On the top floor, there might be a cinema. And in the basement, a food court. This is full of restaurants, and coffee shops.

Clothes Shop/Clothes Store

And the clothes shop sells clothes!

These days, we can usually find clothes shops in the shopping mall or department store. But you might still see them in town centres too.

Clothes shops usually cater for defined markets. So you might have a clothes shop that sells casual fashion wear for young people or smart clothes for the professional. There are many variations of clothes shops.

 

Gift Shop/Gift Store

If you want to buy someone a special gift for their birthday or any other celebration, then you can visit the gift shop.

Gift shops sell items such as cups and other chinaware, simple kind of jewellery, scented candles, t-shirts and hats with a special slogan written on the front, board games, puzzles and simple decorations.

These places are ideal to buy someone a gift, but you have no idea what to give to them.

 

Florist/Flower Shop/Flower Store

The florist sells flowers and plants. Usually, a good florist or flower shop can advise you on which flowers and plants to buy. They can present the flowers in a beautiful bouquet too.

You can see flower shops everywhere but often near a hospital as people like to give hospital patients flowers.

 

Sport Shop/Sports Store

This is where you can buy all your sports clothing, accessories and equipment. The sports shop might sell top range sports shoes such as Nike and Adidas. But also lesser-known brands for tennis equipment or swimming or any other sport.

 

Greengrocer

This is a very old-fashioned shop that sells fruit and vegetables. We use the word ‘green’ for all the green healthy vegetables in the shop.

These days people usually buy their fruit and vegetables in a supermarket because it is more convenient. But you might still find a traditional greengrocer in a small town.

 

Camera Shop/Camera Store

If you need to buy a camera, then you go to the camera shop.

The camera shop sells cameras, camera accessories and other photographic equipment. The people that work in the camera shop usually have a very strong interest in photography and have great knowledge of cameras and camera equipment.

Some camera shops are still able to process traditional film stock. But these days most cameras are digital.

 

Ironmonger/Hardware Store

This is where you buy all kinds of tools for domestic use in the house or garden. Items include hammer, saw, screwdriver, nails and screws.

These shops are becoming rare as large chain stores catering to house and home have taken over.

 

Fishmonger/Fish Shop

If you want to buy fish for dinner, you can buy it in the fishmonger.

The fishmonger is also rapidly disappearing as people usually buy fish in the supermarket these days.

If you still have a traditional fishmonger in your town, then the people working there will be experts on what fish to eat and how to cook it.

Newsagent/News Kiosk

In the UK, a newsagent is a shop that mainly sells newspapers — Britain has many daily newspapers. But in other countries, people often buy a newspaper from a news kiosk. This is a very small store in the middle of the pavement/sidewalk. People can just stop and buy a newspaper very quickly without actually entering a shop.

 

Boutique/Fashion Store

This is a type of clothes shop. It is very fashionable and may sell clothing items unavailable in other shops or stores. The clothes could be unique and special.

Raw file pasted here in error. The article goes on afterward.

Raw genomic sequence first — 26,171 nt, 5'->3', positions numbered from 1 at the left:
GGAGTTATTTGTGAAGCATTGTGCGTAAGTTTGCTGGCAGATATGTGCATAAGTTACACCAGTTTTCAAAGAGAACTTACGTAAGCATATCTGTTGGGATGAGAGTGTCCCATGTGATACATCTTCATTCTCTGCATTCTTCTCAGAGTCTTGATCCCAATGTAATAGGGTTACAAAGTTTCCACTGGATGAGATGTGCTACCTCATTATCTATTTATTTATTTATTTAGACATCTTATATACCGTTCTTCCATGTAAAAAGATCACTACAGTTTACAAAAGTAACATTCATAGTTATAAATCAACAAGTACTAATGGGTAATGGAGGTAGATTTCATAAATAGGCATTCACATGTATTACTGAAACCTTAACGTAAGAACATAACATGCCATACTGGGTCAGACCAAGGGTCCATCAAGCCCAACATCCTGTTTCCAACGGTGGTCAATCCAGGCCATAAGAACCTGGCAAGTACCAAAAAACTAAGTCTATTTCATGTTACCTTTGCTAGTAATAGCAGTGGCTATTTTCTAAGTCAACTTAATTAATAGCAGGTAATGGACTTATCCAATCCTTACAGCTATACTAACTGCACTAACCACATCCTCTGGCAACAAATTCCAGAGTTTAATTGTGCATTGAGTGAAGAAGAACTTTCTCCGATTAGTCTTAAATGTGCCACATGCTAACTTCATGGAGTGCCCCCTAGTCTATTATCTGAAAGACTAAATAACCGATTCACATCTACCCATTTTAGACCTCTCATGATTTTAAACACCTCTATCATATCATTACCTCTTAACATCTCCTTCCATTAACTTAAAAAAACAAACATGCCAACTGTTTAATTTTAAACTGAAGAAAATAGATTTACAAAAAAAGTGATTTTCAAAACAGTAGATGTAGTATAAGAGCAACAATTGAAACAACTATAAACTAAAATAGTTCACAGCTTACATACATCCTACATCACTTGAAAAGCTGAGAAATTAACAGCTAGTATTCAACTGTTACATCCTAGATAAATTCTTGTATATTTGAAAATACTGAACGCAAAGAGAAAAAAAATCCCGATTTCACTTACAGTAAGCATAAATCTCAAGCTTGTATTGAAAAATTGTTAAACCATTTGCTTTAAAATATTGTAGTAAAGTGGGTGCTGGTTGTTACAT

Pet Shop/Pet Store

This is where people buy a pet.

You might see pet dogs or cats in the window to attract customers. The people working in the pet store must have a good knowledge of animals.

Some pet shops sell exotic pets — such as spiders, snakes or lizards.

Most pet stores sell pet accessories and some may sell animal health products.

 

Supermarket

There are supermarkets everywhere these days. This is where we buy our food — fruit, vegetables, meat, fish and eggs. Along with other household items such as soap or cleaning products.

Supermarkets are designed to be very convenient as we can buy all the regular household items under one roof.

 

Shoe Shop/Shoe Store

People buy shoes in a shoe shop.

You can find shoe shops everywhere, but these days they are very common in a shopping mall. You can also buy shoe accessories in a shoe shop such as laces and shoe cleaning products.

 

Jewellery Shop/Jewelry Store

If you need to buy jewellery, then this is where you come. A jewellery shop sells rings, earrings, necklaces and bracelets. They may also sell special stones like diamonds and rubies. They could also sell gold.

Please note the spelling:

Jewellery — British English

Jewelry — American English

 

Sweet Shop/Candy Store

And children love the sweet shop — some adults too!

The sweet shop is another dying tradition. Now, if people want to buy sweets or candy, they can buy it in the supermarket or the convenience store.

But years ago, sweet shops could be found easily. Usually near a school.

Department Store

This is a very large store usually with several floors and many shops or outlets on each floor. Department stores can be big, but not as big as a shopping mall.

You can buy clothes, shoes, electrical items and household products in a department store. Sometimes there is a supermarket in the department store.

 

Toy Shop/Toy Store

And this is where people go to buy toys.

This is another shop that is rapidly disappearing as people usually buy toys in large supermarkets, department stores or shopping malls. There are also large chain toy stores, but people buy many toys online too.

 

Optician

An optician is where you go to buy glasses.